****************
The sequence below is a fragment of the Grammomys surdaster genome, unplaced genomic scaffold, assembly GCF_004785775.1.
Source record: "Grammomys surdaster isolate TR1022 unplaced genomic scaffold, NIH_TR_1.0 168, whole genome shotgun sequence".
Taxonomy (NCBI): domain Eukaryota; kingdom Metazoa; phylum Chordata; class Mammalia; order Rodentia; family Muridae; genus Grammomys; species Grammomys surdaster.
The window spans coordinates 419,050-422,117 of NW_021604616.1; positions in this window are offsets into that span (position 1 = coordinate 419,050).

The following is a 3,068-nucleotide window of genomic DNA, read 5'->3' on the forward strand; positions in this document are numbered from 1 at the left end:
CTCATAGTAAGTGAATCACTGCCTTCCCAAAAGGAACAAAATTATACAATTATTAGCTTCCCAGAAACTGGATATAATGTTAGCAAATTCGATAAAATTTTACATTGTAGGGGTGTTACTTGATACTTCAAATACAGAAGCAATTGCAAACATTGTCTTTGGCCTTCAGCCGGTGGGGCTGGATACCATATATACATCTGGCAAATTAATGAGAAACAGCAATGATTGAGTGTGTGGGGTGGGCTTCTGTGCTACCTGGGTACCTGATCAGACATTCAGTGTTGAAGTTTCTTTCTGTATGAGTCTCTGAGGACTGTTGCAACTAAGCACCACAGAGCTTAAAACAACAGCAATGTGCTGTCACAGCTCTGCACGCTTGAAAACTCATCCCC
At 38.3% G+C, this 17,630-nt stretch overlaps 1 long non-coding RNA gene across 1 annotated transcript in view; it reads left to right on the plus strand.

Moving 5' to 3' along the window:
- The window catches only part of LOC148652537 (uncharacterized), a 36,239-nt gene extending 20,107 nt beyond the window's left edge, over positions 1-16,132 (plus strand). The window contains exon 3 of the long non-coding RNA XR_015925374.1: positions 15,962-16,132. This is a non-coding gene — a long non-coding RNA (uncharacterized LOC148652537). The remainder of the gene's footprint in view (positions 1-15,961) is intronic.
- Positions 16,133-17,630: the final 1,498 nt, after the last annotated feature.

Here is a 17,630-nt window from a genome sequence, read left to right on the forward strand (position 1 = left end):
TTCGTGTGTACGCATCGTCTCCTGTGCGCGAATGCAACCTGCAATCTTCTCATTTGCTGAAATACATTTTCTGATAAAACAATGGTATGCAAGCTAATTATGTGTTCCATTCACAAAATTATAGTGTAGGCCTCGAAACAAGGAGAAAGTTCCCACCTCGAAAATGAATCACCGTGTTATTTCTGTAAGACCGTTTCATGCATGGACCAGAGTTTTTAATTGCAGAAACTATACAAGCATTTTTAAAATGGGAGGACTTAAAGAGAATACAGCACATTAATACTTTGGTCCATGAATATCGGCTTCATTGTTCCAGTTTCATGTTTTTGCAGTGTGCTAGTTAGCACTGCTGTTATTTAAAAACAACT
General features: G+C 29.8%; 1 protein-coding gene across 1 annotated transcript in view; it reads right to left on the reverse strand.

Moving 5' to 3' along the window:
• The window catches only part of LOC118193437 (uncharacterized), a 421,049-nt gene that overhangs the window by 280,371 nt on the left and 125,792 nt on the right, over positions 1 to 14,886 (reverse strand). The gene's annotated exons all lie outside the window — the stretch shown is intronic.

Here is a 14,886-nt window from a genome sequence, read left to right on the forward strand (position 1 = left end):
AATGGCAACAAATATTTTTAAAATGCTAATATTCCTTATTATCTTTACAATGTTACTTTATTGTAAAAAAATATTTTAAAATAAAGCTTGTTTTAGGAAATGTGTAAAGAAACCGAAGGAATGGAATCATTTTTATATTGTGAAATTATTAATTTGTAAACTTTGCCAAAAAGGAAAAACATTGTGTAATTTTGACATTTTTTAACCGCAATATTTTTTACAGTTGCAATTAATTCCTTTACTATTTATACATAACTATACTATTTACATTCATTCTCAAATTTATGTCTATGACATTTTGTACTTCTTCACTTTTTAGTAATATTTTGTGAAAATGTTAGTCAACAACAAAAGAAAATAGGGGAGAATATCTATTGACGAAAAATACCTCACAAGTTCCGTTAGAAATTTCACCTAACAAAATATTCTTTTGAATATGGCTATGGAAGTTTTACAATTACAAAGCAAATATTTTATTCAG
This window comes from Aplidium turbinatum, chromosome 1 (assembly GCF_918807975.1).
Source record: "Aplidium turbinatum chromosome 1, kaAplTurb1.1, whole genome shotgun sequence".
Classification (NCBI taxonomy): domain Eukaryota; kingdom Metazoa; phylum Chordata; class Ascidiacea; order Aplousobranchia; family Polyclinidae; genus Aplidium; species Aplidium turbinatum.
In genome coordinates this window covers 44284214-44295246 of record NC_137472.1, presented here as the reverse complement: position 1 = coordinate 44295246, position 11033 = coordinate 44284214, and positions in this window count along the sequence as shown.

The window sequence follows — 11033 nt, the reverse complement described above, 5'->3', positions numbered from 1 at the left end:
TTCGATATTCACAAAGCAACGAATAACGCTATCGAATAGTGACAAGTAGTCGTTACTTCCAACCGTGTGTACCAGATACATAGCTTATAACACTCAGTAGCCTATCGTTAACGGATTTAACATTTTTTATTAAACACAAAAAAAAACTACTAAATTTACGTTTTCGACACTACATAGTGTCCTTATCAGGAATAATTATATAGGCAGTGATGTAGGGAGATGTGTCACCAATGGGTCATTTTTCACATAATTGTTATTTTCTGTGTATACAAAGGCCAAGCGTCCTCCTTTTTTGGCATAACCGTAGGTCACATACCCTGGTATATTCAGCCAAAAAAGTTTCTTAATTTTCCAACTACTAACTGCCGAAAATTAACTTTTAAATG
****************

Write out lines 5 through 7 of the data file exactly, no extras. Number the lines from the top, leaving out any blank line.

The following is a 3,068-nucleotide window of genomic DNA, read 5'->3' on the forward strand; positions in this document are numbered from 1 at the left end:
CTCATAGTAAGTGAATCACTGCCTTCCCAAAAGGAACAAAATTATACAATTATTAGCTTCCCAGAAACTGGATATAATGTTAGCAAATTCGATAAAATTTTACATTGTAGGGGTGTTACTTGATACTTCAAATACAGAAGCAATTGCAAACATTGTCTTTGGCCTTCAGCCGGTGGGGCTGGATACCATATATACATCTGGCAAATTAATGAGAAACAGCAATGATTGAGTGTGTGGGGTGGGCTTCTGTGCTACCTGGGTACCTGATCAGACATTCAGTGTTGAAGTTTCTTTCTGTATGAGTCTCTGAGGACTGTTGCAACTAAGCACCACAGAGCTTAAAACAACAGCAATGTGCTGTCACAGCTCTGCACGCTTGAAAACTCATCCCC
At 38.3% G+C, this 17,630-nt stretch overlaps 1 long non-coding RNA gene across 1 annotated transcript in view; it reads left to right on the plus strand.